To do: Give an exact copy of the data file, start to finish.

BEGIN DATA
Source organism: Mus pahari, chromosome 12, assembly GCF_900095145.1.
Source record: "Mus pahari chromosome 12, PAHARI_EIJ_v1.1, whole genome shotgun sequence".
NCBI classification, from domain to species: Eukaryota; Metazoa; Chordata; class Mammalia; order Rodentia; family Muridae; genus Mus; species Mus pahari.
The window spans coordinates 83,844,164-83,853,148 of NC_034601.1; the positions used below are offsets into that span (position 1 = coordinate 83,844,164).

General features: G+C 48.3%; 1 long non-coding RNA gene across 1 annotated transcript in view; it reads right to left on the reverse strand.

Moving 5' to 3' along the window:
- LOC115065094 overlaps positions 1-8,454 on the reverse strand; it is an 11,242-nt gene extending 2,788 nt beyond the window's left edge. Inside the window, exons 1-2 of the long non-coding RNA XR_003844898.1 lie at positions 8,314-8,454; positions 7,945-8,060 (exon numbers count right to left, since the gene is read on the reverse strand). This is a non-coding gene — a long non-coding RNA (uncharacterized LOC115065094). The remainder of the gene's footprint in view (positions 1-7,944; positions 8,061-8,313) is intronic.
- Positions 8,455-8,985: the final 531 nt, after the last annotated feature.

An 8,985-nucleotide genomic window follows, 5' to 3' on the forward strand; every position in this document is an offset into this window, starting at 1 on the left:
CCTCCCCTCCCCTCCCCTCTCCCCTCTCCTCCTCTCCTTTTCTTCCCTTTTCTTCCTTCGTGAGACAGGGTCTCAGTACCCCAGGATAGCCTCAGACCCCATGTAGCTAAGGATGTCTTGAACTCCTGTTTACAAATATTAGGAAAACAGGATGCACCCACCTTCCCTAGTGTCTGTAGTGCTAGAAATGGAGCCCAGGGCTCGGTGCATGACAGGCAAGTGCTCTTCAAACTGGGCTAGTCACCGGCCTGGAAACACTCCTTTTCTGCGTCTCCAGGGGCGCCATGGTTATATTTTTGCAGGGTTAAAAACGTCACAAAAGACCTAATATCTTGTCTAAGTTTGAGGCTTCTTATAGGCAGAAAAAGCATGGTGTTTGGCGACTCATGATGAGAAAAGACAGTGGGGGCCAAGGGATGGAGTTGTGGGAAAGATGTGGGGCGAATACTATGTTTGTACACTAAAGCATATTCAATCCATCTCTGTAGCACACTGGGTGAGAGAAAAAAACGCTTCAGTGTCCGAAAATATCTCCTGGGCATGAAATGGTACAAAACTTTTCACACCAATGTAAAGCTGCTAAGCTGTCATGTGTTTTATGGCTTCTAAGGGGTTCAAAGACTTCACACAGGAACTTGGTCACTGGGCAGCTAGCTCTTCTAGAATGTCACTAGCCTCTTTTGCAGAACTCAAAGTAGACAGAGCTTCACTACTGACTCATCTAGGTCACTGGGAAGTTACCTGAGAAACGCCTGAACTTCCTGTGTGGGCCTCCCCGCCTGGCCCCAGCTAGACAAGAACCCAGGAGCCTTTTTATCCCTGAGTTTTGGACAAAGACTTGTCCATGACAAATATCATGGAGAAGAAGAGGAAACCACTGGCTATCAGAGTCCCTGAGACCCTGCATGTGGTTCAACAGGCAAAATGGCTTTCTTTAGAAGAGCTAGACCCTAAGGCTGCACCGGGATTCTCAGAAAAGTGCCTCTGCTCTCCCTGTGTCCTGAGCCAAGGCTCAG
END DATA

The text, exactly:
Source organism: Mus pahari, chromosome 12, assembly GCF_900095145.1.
Source record: "Mus pahari chromosome 12, PAHARI_EIJ_v1.1, whole genome shotgun sequence".
NCBI classification, from domain to species: Eukaryota; Metazoa; Chordata; class Mammalia; order Rodentia; family Muridae; genus Mus; species Mus pahari.
The window spans coordinates 83,844,164-83,853,148 of NC_034601.1; the positions used below are offsets into that span (position 1 = coordinate 83,844,164).

General features: G+C 48.3%; 1 long non-coding RNA gene across 1 annotated transcript in view; it reads right to left on the reverse strand.

Moving 5' to 3' along the window:
- LOC115065094 overlaps positions 1-8,454 on the reverse strand; it is an 11,242-nt gene extending 2,788 nt beyond the window's left edge. Inside the window, exons 1-2 of the long non-coding RNA XR_003844898.1 lie at positions 8,314-8,454; positions 7,945-8,060 (exon numbers count right to left, since the gene is read on the reverse strand). This is a non-coding gene — a long non-coding RNA (uncharacterized LOC115065094). The remainder of the gene's footprint in view (positions 1-7,944; positions 8,061-8,313) is intronic.
- Positions 8,455-8,985: the final 531 nt, after the last annotated feature.

An 8,985-nucleotide genomic window follows, 5' to 3' on the forward strand; every position in this document is an offset into this window, starting at 1 on the left:
CCTCCCCTCCCCTCCCCTCTCCCCTCTCCTCCTCTCCTTTTCTTCCCTTTTCTTCCTTCGTGAGACAGGGTCTCAGTACCCCAGGATAGCCTCAGACCCCATGTAGCTAAGGATGTCTTGAACTCCTGTTTACAAATATTAGGAAAACAGGATGCACCCACCTTCCCTAGTGTCTGTAGTGCTAGAAATGGAGCCCAGGGCTCGGTGCATGACAGGCAAGTGCTCTTCAAACTGGGCTAGTCACCGGCCTGGAAACACTCCTTTTCTGCGTCTCCAGGGGCGCCATGGTTATATTTTTGCAGGGTTAAAAACGTCACAAAAGACCTAATATCTTGTCTAAGTTTGAGGCTTCTTATAGGCAGAAAAAGCATGGTGTTTGGCGACTCATGATGAGAAAAGACAGTGGGGGCCAAGGGATGGAGTTGTGGGAAAGATGTGGGGCGAATACTATGTTTGTACACTAAAGCATATTCAATCCATCTCTGTAGCACACTGGGTGAGAGAAAAAAACGCTTCAGTGTCCGAAAATATCTCCTGGGCATGAAATGGTACAAAACTTTTCACACCAATGTAAAGCTGCTAAGCTGTCATGTGTTTTATGGCTTCTAAGGGGTTCAAAGACTTCACACAGGAACTTGGTCACTGGGCAGCTAGCTCTTCTAGAATGTCACTAGCCTCTTTTGCAGAACTCAAAGTAGACAGAGCTTCACTACTGACTCATCTAGGTCACTGGGAAGTTACCTGAGAAACGCCTGAACTTCCTGTGTGGGCCTCCCCGCCTGGCCCCAGCTAGACAAGAACCCAGGAGCCTTTTTATCCCTGAGTTTTGGACAAAGACTTGTCCATGACAAATATCATGGAGAAGAAGAGGAAACCACTGGCTATCAGAGTCCCTGAGACCCTGCATGTGGTTCAACAGGCAAAATGGCTTTCTTTAGAAGAGCTAGACCCTAAGGCTGCACCGGGATTCTCAGAAAAGTGCCTCTGCTCTCCCTGTGTCCTGAGCCAAGGCTCAG